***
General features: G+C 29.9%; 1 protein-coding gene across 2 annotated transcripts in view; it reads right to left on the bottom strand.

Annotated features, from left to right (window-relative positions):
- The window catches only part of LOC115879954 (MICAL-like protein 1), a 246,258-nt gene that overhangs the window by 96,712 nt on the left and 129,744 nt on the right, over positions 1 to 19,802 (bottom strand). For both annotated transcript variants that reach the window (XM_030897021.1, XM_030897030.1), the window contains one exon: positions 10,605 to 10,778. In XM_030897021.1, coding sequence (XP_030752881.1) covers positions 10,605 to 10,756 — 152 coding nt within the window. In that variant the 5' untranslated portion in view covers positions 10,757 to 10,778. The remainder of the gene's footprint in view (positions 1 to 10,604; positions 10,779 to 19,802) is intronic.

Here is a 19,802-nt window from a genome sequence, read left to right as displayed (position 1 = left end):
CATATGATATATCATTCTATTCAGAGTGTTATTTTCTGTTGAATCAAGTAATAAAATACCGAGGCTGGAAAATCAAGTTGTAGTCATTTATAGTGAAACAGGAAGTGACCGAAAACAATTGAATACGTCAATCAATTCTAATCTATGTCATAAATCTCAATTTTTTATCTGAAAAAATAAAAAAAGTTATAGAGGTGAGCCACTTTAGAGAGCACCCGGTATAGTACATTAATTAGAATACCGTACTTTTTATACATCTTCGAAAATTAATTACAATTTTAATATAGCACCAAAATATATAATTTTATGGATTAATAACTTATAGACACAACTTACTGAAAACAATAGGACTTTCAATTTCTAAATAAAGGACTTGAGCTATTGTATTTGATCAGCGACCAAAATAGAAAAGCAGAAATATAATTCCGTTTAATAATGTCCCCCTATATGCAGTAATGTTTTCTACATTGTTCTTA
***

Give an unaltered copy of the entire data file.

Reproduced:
General features: G+C 29.9%; 1 protein-coding gene across 2 annotated transcripts in view; it reads right to left on the bottom strand.

Annotated features, from left to right (window-relative positions):
- The window catches only part of LOC115879954 (MICAL-like protein 1), a 246,258-nt gene that overhangs the window by 96,712 nt on the left and 129,744 nt on the right, over positions 1 to 19,802 (bottom strand). For both annotated transcript variants that reach the window (XM_030897021.1, XM_030897030.1), the window contains one exon: positions 10,605 to 10,778. In XM_030897021.1, coding sequence (XP_030752881.1) covers positions 10,605 to 10,756 — 152 coding nt within the window. In that variant the 5' untranslated portion in view covers positions 10,757 to 10,778. The remainder of the gene's footprint in view (positions 1 to 10,604; positions 10,779 to 19,802) is intronic.

Here is a 19,802-nt window from a genome sequence, read left to right as displayed (position 1 = left end):
CATATGATATATCATTCTATTCAGAGTGTTATTTTCTGTTGAATCAAGTAATAAAATACCGAGGCTGGAAAATCAAGTTGTAGTCATTTATAGTGAAACAGGAAGTGACCGAAAACAATTGAATACGTCAATCAATTCTAATCTATGTCATAAATCTCAATTTTTTATCTGAAAAAATAAAAAAAGTTATAGAGGTGAGCCACTTTAGAGAGCACCCGGTATAGTACATTAATTAGAATACCGTACTTTTTATACATCTTCGAAAATTAATTACAATTTTAATATAGCACCAAAATATATAATTTTATGGATTAATAACTTATAGACACAACTTACTGAAAACAATAGGACTTTCAATTTCTAAATAAAGGACTTGAGCTATTGTATTTGATCAGCGACCAAAATAGAAAAGCAGAAATATAATTCCGTTTAATAATGTCCCCCTATATGCAGTAATGTTTTCTACATTGTTCTTA